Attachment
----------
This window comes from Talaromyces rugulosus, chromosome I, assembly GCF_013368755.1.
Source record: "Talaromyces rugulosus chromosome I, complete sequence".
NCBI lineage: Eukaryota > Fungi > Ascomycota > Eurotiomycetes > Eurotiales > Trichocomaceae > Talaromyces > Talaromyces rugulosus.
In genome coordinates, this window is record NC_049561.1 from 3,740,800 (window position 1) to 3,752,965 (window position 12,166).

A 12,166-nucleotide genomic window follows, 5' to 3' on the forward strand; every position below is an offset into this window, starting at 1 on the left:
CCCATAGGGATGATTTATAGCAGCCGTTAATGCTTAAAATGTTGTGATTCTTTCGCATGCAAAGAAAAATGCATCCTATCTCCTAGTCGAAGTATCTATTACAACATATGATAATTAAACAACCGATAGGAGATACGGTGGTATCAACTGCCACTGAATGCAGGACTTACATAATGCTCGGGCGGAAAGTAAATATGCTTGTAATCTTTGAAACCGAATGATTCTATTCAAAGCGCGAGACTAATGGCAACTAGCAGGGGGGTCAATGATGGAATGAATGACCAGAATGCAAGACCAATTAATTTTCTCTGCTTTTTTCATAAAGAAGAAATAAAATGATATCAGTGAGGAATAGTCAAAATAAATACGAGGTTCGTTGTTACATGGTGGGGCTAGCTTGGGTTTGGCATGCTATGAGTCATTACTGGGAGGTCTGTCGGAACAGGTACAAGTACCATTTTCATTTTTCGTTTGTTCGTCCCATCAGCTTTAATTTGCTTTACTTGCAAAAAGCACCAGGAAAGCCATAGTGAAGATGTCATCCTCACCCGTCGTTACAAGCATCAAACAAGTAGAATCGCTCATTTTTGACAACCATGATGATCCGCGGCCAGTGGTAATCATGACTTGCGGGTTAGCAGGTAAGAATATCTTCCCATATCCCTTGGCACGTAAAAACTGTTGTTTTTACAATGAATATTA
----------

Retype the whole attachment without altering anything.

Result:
This window comes from Talaromyces rugulosus, chromosome I, assembly GCF_013368755.1.
Source record: "Talaromyces rugulosus chromosome I, complete sequence".
NCBI lineage: Eukaryota > Fungi > Ascomycota > Eurotiomycetes > Eurotiales > Trichocomaceae > Talaromyces > Talaromyces rugulosus.
In genome coordinates, this window is record NC_049561.1 from 3,740,800 (window position 1) to 3,752,965 (window position 12,166).

A 12,166-nucleotide genomic window follows, 5' to 3' on the forward strand; every position below is an offset into this window, starting at 1 on the left:
CCCATAGGGATGATTTATAGCAGCCGTTAATGCTTAAAATGTTGTGATTCTTTCGCATGCAAAGAAAAATGCATCCTATCTCCTAGTCGAAGTATCTATTACAACATATGATAATTAAACAACCGATAGGAGATACGGTGGTATCAACTGCCACTGAATGCAGGACTTACATAATGCTCGGGCGGAAAGTAAATATGCTTGTAATCTTTGAAACCGAATGATTCTATTCAAAGCGCGAGACTAATGGCAACTAGCAGGGGGGTCAATGATGGAATGAATGACCAGAATGCAAGACCAATTAATTTTCTCTGCTTTTTTCATAAAGAAGAAATAAAATGATATCAGTGAGGAATAGTCAAAATAAATACGAGGTTCGTTGTTACATGGTGGGGCTAGCTTGGGTTTGGCATGCTATGAGTCATTACTGGGAGGTCTGTCGGAACAGGTACAAGTACCATTTTCATTTTTCGTTTGTTCGTCCCATCAGCTTTAATTTGCTTTACTTGCAAAAAGCACCAGGAAAGCCATAGTGAAGATGTCATCCTCACCCGTCGTTACAAGCATCAAACAAGTAGAATCGCTCATTTTTGACAACCATGATGATCCGCGGCCAGTGGTAATCATGACTTGCGGGTTAGCAGGTAAGAATATCTTCCCATATCCCTTGGCACGTAAAAACTGTTGTTTTTACAATGAATATTA